Monday April 22, 2019
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Democrats argue over ISIS, Trump

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Washington: As Democratic presidential contenders sparred at their last debate of the year, frontrunner Hillary Clinton suggested that her Republican rival Donald Trump’s rhetoric against Muslims was becoming a potent and powerful tool for ISIS.

“He is becoming ISIS’s best recruiter. They are going to people showing videos of Donald Trump insulting Islam and Muslims in order to recruit more radical jihadists,” she said during Saturday’s Democratic debate, hosted by ABC News.

When asked about her emphasis on gun control in the wake of the San Bernardino terror attacks by a Pakistani-origin couple, Clinton again hit out at Trump saying the real estate mogul is pushing the wrong narrative in the fight against the ISIS (Islamic State of Iraq and Syria), a militant group.

“I worry greatly that the rhetoric coming from the Republicans, particularly Donald Trump, is sending a message to Muslims here in the United States and literally around the world,” she said.

That message seemed to be “that there is a clash of civilizations, that there is some kind of western plot or even war against Islam, which then I believe fans the flames of radicalization”, said Clinton.

Clinton’s closest rival, self-styled democratic socialist Bernie Sanders too attacked Trump, but for supporting low wages. “He thinks low wages are a good idea,” he said.

Former Maryland Governor Martin O’Malley, whose campaign has not gained much traction, said the US “must never surrender our American values to racists, must never surrender them to the fascist pleas of billionaires with big mouths”.

The three candidates also clashed over gun rights with Clinton saying more citizens purchasing firearms wouldn’t help matters and Sanders focusing on a search for “consensus” on gun regulations.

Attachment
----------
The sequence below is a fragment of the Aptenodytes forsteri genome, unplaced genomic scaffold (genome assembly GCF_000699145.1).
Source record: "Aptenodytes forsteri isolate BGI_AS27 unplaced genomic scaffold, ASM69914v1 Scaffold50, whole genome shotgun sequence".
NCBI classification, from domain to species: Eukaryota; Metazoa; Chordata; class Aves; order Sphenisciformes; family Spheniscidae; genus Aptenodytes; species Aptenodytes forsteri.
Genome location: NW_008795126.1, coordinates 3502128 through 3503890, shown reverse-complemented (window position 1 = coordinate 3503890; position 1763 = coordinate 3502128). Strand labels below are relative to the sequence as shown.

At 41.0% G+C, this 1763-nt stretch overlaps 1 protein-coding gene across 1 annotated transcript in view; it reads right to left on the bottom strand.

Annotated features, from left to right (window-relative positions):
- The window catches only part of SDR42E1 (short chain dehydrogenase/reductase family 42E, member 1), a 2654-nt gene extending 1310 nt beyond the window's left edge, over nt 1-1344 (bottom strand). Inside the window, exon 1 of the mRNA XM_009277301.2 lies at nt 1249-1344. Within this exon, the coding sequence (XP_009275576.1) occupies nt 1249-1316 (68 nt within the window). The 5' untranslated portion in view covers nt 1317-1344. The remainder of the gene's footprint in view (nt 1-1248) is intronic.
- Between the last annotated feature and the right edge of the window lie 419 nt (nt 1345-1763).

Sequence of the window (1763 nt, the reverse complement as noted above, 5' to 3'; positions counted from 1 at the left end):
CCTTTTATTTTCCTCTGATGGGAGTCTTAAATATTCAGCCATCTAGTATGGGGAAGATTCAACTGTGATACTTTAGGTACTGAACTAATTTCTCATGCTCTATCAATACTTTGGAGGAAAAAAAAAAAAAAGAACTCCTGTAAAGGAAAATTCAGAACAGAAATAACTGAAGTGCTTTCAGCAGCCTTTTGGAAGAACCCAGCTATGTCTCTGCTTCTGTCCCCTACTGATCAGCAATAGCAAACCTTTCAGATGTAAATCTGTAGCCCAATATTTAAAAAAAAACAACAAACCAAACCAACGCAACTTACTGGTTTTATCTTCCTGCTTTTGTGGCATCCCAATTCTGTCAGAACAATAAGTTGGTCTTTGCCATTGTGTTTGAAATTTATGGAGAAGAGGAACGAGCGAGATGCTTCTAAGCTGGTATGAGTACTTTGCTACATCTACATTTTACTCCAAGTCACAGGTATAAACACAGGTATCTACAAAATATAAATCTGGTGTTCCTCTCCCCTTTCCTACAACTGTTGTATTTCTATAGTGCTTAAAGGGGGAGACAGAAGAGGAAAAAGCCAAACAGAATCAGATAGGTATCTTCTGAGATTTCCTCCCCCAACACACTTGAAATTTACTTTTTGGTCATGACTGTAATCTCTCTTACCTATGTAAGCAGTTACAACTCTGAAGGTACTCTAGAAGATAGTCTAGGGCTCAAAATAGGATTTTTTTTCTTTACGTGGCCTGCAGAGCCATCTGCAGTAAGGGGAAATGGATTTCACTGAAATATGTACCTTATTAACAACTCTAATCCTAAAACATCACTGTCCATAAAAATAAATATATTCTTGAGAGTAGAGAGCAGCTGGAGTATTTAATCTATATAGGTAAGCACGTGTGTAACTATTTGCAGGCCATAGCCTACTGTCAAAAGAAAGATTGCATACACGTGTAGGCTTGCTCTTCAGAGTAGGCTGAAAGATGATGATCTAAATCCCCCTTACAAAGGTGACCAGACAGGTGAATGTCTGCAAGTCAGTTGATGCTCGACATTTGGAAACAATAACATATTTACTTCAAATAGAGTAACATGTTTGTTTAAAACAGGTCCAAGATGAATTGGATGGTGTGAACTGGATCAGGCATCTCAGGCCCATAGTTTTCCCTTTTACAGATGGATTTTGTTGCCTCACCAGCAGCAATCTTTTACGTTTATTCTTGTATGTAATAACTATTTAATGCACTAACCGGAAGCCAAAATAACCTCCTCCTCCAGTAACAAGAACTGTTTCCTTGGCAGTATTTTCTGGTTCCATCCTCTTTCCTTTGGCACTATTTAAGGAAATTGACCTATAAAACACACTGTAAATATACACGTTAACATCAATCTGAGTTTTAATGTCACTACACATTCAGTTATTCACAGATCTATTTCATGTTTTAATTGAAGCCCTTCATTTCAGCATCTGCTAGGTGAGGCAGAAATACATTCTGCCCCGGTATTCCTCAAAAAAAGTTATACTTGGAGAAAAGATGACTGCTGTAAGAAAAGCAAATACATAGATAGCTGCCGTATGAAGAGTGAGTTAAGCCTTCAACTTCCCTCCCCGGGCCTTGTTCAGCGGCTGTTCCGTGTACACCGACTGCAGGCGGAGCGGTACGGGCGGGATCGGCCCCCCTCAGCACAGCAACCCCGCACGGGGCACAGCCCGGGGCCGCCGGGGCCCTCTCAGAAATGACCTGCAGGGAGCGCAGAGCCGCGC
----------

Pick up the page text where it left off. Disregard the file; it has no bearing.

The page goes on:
“Guns in and of themselves, in my opinion, will not make Americans safer. We lose 33,000 a year already to gun violence. Arming more people — to do what(?) — is not the appropriate response to terrorism,” Clinton said.

Sanders disagreed saying that “it’s a divided country on guns. But there is a broad consensus on gun safety regulation”.

He called for background checks for potential gun owners and the closure of loopholes that allow easier purchases at gun shows.

O’Malley attacked both, saying: “Secretary Clinton changes her position on this every election year, it seems. What we need on this issue is not more polls. We need more principle.”

Clashing over the future of Syrian President Bashar al-Assad, Sanders said Clinton is “too much into regime change and too aggressive without knowing what the consequences may be”.

Clinton hit back saying that Sanders had voted for regime change in Libya. She also warned against any policy that would allow Iran to increase its role in Syria, equating such a move to “asking the arsonist to come and pour more gas on the fire”.

But Sanders stated that “we have got to get our foreign policy and our priorities right. It is not Assad who is attacking the United States — it is ISIS”.(Arun Kumar, IANS)

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U.S. President Donald Trump Vetoes Measure to End U..S Involvement in Yemen War